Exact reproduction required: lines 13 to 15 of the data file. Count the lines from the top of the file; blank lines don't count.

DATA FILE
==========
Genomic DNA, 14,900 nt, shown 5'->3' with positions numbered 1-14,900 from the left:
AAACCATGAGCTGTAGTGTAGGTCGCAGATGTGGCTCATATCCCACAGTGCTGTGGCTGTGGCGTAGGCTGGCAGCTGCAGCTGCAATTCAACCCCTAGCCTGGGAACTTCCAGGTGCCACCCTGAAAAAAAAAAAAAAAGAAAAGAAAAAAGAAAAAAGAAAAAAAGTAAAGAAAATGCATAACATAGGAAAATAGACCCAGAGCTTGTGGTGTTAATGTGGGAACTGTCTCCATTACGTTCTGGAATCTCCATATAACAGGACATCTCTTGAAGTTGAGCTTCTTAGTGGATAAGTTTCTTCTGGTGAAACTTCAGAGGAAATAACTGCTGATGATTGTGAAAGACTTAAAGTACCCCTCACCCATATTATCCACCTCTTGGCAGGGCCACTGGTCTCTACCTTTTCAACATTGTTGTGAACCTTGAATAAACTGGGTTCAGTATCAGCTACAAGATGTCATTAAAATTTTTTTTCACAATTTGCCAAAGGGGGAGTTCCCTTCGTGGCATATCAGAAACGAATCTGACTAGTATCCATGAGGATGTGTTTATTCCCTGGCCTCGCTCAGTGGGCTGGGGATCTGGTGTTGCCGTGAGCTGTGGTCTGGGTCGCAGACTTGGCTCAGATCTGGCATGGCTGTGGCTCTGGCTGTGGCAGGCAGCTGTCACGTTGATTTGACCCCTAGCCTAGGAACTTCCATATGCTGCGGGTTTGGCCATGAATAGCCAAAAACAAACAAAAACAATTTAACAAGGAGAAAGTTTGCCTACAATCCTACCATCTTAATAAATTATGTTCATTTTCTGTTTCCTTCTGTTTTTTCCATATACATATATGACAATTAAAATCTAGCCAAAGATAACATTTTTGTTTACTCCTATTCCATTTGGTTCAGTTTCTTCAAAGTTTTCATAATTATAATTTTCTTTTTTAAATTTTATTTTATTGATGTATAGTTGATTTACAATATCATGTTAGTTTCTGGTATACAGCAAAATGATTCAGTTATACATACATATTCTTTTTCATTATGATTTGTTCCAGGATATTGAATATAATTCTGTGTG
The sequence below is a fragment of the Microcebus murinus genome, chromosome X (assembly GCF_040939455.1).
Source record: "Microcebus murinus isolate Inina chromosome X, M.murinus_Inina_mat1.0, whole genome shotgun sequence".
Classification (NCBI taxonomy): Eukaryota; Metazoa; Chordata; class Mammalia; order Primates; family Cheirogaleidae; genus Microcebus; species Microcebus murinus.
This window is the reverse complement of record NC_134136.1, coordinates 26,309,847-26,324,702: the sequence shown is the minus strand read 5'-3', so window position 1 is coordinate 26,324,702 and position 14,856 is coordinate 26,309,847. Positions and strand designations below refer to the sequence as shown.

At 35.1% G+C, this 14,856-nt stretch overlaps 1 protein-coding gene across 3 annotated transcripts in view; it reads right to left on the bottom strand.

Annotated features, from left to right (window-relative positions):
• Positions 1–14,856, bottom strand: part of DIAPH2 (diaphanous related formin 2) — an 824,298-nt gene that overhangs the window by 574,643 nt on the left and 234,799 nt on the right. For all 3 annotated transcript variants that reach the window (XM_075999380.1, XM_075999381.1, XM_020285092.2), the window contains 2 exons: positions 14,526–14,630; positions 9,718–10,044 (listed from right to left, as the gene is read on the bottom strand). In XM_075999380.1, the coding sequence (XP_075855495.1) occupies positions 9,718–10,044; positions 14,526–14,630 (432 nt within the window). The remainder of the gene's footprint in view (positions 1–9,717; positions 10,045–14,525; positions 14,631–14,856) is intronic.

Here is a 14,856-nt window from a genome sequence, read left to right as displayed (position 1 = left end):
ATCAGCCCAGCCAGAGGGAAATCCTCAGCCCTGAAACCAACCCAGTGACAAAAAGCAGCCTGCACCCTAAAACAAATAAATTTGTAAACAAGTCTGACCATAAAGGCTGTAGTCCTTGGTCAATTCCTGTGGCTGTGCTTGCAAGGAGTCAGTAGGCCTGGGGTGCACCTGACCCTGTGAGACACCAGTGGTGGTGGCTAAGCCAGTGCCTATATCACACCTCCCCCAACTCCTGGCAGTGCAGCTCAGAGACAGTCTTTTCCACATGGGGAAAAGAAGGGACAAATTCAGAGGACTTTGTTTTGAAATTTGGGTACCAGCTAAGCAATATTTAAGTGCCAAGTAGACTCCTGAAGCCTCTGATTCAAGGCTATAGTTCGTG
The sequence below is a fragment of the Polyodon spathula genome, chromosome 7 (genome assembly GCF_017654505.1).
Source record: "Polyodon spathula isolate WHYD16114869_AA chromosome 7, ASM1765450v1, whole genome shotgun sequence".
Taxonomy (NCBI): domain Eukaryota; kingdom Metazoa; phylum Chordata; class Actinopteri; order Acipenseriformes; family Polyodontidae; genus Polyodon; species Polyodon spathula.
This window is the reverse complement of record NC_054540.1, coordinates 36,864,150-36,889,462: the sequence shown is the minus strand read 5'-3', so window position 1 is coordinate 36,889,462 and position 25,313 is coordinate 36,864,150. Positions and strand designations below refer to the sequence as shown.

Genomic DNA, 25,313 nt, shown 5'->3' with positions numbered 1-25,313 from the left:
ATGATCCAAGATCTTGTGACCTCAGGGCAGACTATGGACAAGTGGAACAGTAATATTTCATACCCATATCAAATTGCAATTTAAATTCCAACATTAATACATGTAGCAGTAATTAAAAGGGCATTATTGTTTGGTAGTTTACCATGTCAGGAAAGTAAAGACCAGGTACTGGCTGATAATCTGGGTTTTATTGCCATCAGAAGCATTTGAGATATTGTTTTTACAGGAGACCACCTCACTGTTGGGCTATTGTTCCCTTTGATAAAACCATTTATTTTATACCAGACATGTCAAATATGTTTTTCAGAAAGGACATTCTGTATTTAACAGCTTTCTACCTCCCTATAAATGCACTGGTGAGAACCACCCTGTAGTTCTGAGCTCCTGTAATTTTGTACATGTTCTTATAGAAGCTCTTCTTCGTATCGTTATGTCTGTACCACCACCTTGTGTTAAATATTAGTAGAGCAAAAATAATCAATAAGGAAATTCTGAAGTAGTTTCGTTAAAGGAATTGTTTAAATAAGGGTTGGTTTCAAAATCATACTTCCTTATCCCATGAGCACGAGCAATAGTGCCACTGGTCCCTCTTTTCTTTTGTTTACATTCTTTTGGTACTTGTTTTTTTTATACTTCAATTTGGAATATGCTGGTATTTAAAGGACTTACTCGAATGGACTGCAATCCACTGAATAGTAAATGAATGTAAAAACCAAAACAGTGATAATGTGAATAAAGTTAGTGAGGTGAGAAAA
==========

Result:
Source record: "Polyodon spathula isolate WHYD16114869_AA chromosome 7, ASM1765450v1, whole genome shotgun sequence".
Taxonomy (NCBI): domain Eukaryota; kingdom Metazoa; phylum Chordata; class Actinopteri; order Acipenseriformes; family Polyodontidae; genus Polyodon; species Polyodon spathula.
This window is the reverse complement of record NC_054540.1, coordinates 36,864,150-36,889,462: the sequence shown is the minus strand read 5'-3', so window position 1 is coordinate 36,889,462 and position 25,313 is coordinate 36,864,150. Positions and strand designations below refer to the sequence as shown.